COVID-19: Many South Islanders losing patience with alert levels as days tick by without community case

Many South Islanders have lost patience with the alert level restrictions given there is no COVID-19 in their community.

Level 2.5 makes it tough for many businesses to be viable and some South Islanders want to see the Government open them right back up.

You'd be forgiven on Monday morning for thinking alert level 3 was already over in Christchurch as the streets were busy with traffic. Most Southerners are confident it's COVID-free.

But it's even tougher for businesses like hospitality venues collecting more cobwebs than income, including Christchurch's Pomeroy's Old Brewery Inn.

"We will have to let some staff go because we could be in this for months if not weeks," Steve Pomeroy said.

Leann Watson, chief executive of the Canterbury Chamber of Commerce, said alert levels 4 and 3 have been tough to take for many local businesses.

"There has been a degree of frustration in this community, we haven't had COVID here since we went into lockdown," she said.

On Monday the Government announced all of New Zealand, outside of Auckland, will move to alert level 2 at 11:59pm on Tuesday, but not all South Islanders were impressed.

"Our members are struggling, they're now starting to talk about remortgaging their houses just to survive, things are dire," Hospitality NZ's CEO Julie White said.

A maximum of 50 in a venue will be difficult to make work.

But at Pomeroy's Old Brewery Inn, they expect the low customer numbers will leave the business "unviable".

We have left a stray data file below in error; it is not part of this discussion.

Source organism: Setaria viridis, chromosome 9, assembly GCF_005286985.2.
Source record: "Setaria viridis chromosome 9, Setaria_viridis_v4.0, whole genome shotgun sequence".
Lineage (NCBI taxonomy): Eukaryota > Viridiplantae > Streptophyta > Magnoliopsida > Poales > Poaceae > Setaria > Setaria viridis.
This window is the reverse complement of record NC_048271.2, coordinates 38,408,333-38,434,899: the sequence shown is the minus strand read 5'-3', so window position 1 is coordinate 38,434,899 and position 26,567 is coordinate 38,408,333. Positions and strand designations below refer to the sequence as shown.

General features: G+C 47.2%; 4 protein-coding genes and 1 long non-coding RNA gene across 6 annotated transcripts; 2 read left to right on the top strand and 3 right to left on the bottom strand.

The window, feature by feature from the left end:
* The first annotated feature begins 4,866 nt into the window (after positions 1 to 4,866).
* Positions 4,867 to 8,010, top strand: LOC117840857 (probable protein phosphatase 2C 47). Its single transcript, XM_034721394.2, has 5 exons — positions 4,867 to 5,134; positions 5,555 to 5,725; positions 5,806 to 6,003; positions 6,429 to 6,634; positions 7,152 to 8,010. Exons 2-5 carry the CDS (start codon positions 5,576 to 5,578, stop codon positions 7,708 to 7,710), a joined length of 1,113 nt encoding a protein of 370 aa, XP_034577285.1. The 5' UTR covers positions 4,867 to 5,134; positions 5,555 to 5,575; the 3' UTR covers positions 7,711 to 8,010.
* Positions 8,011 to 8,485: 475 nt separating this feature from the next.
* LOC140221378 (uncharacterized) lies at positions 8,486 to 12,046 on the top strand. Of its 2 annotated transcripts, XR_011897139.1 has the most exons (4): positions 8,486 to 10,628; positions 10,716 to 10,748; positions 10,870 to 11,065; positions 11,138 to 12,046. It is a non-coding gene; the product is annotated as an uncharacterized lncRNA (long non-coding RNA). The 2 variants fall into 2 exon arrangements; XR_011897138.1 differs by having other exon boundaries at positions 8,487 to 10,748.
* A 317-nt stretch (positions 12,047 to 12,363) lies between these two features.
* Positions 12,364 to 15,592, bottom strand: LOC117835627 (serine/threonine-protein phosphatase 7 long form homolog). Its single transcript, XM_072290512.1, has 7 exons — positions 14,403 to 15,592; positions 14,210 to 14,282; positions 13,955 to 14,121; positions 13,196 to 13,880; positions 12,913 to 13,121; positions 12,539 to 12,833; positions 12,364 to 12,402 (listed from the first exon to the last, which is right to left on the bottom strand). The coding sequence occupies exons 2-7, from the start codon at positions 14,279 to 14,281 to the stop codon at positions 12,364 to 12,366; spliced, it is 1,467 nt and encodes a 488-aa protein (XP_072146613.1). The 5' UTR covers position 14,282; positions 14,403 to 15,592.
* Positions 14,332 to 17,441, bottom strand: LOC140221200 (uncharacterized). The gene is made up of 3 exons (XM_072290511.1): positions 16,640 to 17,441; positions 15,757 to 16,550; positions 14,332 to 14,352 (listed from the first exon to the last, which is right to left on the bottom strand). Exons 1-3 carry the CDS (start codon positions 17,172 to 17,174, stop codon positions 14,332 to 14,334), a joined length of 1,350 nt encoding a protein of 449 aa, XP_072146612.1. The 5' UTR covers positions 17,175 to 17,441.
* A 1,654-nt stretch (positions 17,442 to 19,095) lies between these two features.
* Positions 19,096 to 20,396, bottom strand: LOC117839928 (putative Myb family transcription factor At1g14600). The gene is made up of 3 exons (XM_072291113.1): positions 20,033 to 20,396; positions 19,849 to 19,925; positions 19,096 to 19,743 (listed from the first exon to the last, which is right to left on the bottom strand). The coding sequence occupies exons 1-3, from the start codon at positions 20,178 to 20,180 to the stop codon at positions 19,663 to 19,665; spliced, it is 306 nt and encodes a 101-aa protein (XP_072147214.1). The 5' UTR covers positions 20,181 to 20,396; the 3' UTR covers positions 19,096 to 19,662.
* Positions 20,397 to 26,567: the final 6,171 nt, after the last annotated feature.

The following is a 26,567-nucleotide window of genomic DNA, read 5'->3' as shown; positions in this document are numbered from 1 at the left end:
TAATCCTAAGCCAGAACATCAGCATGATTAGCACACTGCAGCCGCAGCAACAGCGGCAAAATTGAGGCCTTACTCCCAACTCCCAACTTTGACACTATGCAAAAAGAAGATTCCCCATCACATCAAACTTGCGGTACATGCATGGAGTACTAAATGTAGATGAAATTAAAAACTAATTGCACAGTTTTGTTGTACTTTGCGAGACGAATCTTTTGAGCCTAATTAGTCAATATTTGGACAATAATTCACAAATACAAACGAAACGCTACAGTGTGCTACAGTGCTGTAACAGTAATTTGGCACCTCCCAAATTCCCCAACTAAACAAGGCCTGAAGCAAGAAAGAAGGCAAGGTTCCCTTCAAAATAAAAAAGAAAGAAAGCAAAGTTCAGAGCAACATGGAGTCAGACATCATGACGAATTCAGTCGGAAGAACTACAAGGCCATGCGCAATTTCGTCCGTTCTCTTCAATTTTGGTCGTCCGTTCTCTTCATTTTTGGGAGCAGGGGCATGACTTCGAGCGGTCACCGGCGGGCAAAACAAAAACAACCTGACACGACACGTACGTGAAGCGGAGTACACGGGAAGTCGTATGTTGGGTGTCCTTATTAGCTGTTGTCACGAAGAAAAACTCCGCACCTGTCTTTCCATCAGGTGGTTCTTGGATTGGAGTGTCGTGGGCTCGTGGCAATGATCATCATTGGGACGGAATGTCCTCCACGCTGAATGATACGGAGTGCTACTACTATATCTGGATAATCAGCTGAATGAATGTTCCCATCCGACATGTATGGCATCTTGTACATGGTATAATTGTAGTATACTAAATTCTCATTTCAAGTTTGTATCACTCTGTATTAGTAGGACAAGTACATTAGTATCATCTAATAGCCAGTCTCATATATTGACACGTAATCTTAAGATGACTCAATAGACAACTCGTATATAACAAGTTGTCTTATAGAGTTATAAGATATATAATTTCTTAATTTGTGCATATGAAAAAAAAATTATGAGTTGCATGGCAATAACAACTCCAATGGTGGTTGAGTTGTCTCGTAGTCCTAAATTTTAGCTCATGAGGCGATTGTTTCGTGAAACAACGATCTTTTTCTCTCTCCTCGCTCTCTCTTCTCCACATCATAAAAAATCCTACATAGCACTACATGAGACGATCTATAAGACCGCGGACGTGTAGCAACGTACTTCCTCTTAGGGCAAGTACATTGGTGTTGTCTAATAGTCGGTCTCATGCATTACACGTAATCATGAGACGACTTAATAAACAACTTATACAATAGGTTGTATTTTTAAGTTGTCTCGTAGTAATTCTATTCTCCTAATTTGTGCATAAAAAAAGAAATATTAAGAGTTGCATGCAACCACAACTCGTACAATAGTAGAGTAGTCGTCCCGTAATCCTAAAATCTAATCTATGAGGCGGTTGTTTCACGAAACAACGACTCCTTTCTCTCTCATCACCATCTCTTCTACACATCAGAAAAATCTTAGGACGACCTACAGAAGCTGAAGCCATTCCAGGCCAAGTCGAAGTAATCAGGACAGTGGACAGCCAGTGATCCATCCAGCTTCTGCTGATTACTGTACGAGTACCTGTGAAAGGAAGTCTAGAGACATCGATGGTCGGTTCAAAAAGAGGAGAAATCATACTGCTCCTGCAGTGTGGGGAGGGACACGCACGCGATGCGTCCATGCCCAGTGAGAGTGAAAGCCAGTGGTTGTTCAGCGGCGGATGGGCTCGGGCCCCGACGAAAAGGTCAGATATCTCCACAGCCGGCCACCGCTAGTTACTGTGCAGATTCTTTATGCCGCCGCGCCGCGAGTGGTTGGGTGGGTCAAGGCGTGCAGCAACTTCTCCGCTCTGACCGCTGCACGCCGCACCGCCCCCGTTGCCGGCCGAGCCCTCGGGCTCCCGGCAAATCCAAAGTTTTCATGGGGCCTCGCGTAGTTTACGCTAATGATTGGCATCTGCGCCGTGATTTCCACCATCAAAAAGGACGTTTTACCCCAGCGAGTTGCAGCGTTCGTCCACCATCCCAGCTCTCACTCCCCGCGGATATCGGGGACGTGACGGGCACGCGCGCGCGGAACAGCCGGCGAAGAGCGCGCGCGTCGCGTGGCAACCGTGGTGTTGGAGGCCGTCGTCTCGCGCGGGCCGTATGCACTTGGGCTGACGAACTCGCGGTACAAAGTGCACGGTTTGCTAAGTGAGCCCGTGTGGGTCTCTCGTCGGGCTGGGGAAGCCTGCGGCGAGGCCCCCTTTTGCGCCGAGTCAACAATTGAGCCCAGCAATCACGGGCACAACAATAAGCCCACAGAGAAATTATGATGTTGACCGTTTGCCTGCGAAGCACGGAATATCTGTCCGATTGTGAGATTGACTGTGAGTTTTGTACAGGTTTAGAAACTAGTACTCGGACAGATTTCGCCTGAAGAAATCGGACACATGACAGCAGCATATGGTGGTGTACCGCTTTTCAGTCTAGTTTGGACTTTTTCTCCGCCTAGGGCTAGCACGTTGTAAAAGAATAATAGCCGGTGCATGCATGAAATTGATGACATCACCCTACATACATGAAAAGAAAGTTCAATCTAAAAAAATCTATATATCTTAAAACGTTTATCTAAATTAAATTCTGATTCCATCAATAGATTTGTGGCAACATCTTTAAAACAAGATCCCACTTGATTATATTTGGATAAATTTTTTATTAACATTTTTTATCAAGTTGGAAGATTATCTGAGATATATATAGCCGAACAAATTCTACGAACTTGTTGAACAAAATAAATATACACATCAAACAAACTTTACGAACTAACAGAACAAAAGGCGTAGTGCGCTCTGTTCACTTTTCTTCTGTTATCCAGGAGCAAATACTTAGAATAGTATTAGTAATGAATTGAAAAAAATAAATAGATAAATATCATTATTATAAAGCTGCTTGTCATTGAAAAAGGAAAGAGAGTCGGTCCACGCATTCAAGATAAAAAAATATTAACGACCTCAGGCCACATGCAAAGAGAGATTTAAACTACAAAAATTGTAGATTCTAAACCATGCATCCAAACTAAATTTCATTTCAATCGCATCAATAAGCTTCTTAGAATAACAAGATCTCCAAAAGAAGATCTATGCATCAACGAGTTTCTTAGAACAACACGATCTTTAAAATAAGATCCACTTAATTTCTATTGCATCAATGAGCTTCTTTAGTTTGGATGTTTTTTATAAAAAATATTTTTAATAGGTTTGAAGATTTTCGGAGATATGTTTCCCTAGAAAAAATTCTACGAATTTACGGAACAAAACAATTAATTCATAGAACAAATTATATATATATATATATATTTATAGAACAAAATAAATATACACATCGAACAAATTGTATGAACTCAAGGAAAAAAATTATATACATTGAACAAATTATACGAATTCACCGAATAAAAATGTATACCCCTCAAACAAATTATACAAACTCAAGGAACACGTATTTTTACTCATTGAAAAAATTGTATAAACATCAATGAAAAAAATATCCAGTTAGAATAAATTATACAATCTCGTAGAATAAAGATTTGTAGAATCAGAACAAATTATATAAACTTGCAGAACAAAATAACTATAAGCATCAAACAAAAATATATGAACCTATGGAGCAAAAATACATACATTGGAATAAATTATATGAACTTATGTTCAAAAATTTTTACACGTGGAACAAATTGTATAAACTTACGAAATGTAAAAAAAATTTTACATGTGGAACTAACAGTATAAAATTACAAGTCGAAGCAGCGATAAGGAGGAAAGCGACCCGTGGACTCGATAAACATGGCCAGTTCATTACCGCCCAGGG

"I guess we'll give it our best shot on the day and see what we can come up with," Pomeroy said.

Westland Mayor Bruce Smith told Newshub the restrictions are "killing our event sector right through until Christmas". 

"It will be disastrous," he said.

But taking the plunge into Delta alert level 2 is good news for others

"For a small business like us, the more people we get in, the better," Jake Hynds from Rollicking Gelato said.

It also means some South Islanders can trade in a freezing Wanaka lake swim for a few runs up the mountain.

NZSki's Paul Anderson said they are "relieved" by the alert level change.

"We had been hoping we'd get to level 2 as of Wednesday morning and that's what's happened, we'll be able to open our ski resorts."

Many kids also aren't complaining that the school gates will be flung open.

So the glass may be half full for some, but for many there's still little to toast.